Biometric access solutions: a comparative summary

Biometric Data and Security: Comparing Methods and Their Future in Access Control.
Roy Jeunen

Defining biometric data

According to Kaspersy, biometrics are biological measurements, or physical characteristics, that can be used to identify individuals. The most commonly known biometric technologies are centered around fingerprint, face and iris recognition. However, even the shape of an ear, body odor or the way of walking can be used to identify individuals.

Types of biometric modes

There are two main types of biometrics. Physiologic biometrics refer to physical measurements of the human body. Behavioral biometrics relate to a specific behavior while performing tasks.

1. Physiological biometrics examples:

  • Fingerprint: finger lines, pore structure
  • Face: distance of specific facial features
  • Retina: eye background (pattern of the vein structure)
  • Iris: iris pattern
  • Hand: vein measurements of fingers and palm
  • Finger-vein: vein structure of the finger

2. Behavioral biometrics examples:

  • Voice: tone or timbre
  • Calligraphy: writing with pressure and speed differentials
  • Movement: walking or gesture motions

Biometrics in security: comparison

At the moment, almost all biometric access solutions focus on physiological biometrics. This comparison will focus on the five most common biometric traits in security: fingerprint, face, iris, hand and finger-vein.

Physical onboarding needed: do visitors or employees need to go through an offline physical onboarding or can it be done digitally?
Security level: what's the level of security the biometric layer adds to the access control system?
User acceptance: how willing are people to use the biometric method?
Ease of use: how easy is the solution for the end user?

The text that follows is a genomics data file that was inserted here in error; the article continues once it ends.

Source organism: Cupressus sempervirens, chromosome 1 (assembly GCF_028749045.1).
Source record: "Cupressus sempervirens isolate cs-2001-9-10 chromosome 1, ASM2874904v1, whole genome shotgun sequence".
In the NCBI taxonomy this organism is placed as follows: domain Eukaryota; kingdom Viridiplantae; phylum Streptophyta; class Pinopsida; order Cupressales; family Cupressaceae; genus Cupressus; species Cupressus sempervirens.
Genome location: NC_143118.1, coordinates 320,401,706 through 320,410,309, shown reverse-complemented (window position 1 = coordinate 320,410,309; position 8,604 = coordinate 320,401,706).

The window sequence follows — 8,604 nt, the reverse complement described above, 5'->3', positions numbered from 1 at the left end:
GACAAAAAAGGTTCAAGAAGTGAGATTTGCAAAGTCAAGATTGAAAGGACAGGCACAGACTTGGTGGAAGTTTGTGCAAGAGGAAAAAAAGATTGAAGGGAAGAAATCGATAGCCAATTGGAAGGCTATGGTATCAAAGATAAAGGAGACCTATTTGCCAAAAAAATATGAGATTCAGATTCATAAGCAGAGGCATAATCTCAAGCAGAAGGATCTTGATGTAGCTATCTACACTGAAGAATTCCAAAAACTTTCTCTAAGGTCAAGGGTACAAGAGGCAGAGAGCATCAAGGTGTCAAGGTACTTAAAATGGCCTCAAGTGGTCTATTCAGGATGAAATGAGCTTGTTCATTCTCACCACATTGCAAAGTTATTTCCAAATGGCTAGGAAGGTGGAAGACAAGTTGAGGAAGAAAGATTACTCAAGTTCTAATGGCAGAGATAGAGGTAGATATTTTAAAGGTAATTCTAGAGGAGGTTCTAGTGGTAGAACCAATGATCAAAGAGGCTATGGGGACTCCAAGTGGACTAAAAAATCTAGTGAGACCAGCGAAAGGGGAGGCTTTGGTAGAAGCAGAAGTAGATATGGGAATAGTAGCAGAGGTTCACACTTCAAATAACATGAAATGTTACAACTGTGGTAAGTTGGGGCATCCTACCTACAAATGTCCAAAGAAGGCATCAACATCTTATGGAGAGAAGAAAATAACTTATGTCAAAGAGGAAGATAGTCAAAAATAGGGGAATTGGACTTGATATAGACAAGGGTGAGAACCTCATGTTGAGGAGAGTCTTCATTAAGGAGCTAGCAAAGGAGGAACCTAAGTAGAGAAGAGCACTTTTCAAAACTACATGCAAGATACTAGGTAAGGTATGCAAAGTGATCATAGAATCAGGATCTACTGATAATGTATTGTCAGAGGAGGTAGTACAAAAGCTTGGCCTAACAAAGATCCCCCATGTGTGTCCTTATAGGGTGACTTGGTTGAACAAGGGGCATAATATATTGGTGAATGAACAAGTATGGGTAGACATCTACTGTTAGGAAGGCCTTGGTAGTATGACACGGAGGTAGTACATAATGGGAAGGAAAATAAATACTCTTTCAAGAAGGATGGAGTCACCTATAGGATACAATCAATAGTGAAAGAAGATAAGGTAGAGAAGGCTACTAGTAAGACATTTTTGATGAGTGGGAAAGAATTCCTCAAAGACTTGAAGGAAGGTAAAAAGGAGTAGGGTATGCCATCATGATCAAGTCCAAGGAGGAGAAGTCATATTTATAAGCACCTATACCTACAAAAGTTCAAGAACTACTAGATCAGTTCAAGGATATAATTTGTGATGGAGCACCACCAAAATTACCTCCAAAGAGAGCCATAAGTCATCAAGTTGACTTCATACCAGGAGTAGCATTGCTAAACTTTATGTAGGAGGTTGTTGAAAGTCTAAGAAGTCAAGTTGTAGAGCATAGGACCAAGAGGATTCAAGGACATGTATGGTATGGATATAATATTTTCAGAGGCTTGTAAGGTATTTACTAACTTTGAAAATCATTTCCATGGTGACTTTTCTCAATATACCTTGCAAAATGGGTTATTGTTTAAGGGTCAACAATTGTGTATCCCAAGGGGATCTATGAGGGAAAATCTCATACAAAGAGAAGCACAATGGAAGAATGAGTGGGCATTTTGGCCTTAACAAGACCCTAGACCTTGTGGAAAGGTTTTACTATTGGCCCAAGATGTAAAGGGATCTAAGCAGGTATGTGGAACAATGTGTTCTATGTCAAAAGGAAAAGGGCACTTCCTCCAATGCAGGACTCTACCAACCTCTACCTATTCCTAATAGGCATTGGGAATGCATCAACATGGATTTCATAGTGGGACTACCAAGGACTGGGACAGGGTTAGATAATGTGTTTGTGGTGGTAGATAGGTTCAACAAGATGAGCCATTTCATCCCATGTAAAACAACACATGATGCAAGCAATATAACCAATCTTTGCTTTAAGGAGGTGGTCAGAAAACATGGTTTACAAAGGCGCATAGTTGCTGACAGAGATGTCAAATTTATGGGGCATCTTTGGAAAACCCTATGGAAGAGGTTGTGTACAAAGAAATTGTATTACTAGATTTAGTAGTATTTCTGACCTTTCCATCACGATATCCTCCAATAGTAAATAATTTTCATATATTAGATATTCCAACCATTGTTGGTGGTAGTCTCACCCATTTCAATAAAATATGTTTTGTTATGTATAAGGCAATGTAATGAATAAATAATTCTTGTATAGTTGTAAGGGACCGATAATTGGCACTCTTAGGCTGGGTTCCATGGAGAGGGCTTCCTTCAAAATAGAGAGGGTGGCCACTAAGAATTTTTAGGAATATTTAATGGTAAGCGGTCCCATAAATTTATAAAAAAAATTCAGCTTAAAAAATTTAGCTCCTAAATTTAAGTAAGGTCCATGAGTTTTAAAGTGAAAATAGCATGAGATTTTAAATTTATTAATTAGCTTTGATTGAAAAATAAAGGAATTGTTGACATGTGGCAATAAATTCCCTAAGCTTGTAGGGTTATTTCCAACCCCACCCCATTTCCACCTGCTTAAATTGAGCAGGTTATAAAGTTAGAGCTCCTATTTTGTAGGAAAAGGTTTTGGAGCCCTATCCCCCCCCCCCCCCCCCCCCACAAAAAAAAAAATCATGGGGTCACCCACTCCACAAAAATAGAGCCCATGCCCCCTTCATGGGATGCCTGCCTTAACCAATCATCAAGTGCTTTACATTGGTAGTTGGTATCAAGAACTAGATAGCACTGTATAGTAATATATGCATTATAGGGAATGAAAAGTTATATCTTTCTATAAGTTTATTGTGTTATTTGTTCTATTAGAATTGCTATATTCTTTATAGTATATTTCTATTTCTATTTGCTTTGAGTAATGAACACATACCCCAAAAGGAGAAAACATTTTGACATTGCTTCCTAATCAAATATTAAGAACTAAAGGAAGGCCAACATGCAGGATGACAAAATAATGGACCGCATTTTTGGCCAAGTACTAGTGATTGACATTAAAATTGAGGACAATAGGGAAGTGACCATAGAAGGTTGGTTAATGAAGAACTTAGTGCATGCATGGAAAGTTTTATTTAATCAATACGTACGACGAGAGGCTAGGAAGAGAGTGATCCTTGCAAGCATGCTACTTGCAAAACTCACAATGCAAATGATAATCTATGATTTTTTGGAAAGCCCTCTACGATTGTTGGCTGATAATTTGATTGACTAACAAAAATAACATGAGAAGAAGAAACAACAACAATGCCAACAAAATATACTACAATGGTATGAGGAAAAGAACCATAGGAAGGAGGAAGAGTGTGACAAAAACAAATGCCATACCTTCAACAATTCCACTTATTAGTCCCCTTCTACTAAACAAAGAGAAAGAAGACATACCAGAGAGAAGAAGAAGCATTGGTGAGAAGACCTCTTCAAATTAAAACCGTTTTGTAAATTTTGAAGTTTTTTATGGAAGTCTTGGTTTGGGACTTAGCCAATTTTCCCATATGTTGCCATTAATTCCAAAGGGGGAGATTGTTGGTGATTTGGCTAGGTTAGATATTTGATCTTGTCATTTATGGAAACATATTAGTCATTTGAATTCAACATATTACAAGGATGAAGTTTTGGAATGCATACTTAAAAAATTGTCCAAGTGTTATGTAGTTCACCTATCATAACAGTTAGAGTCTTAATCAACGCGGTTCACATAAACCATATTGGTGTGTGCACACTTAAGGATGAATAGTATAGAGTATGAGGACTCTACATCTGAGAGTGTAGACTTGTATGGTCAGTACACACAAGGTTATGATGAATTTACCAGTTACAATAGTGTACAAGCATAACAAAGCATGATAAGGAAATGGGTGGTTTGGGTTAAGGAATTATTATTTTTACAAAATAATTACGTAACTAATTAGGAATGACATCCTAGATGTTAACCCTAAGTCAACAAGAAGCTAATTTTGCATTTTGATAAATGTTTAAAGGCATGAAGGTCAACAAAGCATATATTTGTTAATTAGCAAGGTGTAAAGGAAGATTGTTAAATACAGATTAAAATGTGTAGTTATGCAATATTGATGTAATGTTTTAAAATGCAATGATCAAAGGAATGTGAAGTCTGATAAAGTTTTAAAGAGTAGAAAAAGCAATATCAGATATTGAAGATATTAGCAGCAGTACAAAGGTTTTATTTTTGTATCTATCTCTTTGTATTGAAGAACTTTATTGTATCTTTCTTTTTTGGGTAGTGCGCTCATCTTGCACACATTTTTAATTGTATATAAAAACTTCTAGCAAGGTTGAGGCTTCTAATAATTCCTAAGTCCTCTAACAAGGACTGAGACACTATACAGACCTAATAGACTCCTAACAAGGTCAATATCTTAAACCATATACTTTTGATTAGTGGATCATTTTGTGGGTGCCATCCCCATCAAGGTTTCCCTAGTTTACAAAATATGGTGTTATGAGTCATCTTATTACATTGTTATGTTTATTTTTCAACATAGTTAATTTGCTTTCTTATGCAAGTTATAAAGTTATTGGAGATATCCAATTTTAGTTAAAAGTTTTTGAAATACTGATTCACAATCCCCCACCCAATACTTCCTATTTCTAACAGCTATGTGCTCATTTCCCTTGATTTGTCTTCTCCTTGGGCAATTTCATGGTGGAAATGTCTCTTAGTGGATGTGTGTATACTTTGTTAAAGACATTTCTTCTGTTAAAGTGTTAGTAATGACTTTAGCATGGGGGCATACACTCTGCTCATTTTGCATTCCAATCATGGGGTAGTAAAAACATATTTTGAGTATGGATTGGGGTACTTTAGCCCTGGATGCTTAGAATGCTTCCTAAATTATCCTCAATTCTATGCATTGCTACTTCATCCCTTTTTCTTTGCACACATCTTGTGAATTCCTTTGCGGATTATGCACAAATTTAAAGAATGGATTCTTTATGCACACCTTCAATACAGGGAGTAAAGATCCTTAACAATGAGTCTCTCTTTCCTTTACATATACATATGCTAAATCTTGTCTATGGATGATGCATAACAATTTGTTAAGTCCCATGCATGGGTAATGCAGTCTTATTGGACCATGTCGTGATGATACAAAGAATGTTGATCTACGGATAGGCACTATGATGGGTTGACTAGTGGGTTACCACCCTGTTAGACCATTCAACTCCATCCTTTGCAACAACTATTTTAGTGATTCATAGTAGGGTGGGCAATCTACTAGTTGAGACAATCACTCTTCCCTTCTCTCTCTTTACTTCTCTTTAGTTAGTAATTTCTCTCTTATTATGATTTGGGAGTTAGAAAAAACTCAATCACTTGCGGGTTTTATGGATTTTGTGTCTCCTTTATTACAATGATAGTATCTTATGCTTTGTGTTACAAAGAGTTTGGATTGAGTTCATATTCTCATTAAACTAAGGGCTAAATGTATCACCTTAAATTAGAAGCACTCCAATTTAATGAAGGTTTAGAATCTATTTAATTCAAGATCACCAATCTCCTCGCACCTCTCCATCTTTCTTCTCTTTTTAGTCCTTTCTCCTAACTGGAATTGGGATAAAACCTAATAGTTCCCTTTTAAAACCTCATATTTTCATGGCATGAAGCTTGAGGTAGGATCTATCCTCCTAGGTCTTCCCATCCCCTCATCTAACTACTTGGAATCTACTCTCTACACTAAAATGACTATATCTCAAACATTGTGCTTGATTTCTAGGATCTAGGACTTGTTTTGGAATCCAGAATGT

Processing speed: how accurate and how quick is the verification process?
Contactless: do the users need to make contact with a physical device?


Taken all metrics into account, face recognition will be the preferred biometric security layer in the future for a number of reasons. Firstly, in contrast with all other biometric methods, face recognition does not require a physical onsite onboarding. This results in ease of use for the end user. Secondly, the user acceptance rate is very high. Face recognition is less intrusive than obtaining finger, hand or iris data. After all, most people have uploaded their pictures online before. Lastly, face recognition is contactless, which makes the solution COVID-19 proof.

Roy Jeunen

Co-founder & Co-ceo

About the author:

Roy Jeunen is co-ceo & co-founder of NineID. His expertise lies in biometric access control, modern access flows, physical safety for highly regulated businesses, and fostering innovation. Roy has been a prominent speaker at various security events including ASIS International (#gsx2023 and #gsx2022), and IFMA World Workplace Europe, where he shared his deep insights and knowledge of the security industry. Known for his in-depth analysis and thought leadership, Roy continues to contribute valuable content to our blog, helping readers familiarize themselves with the intricacies of today's complex security landscape.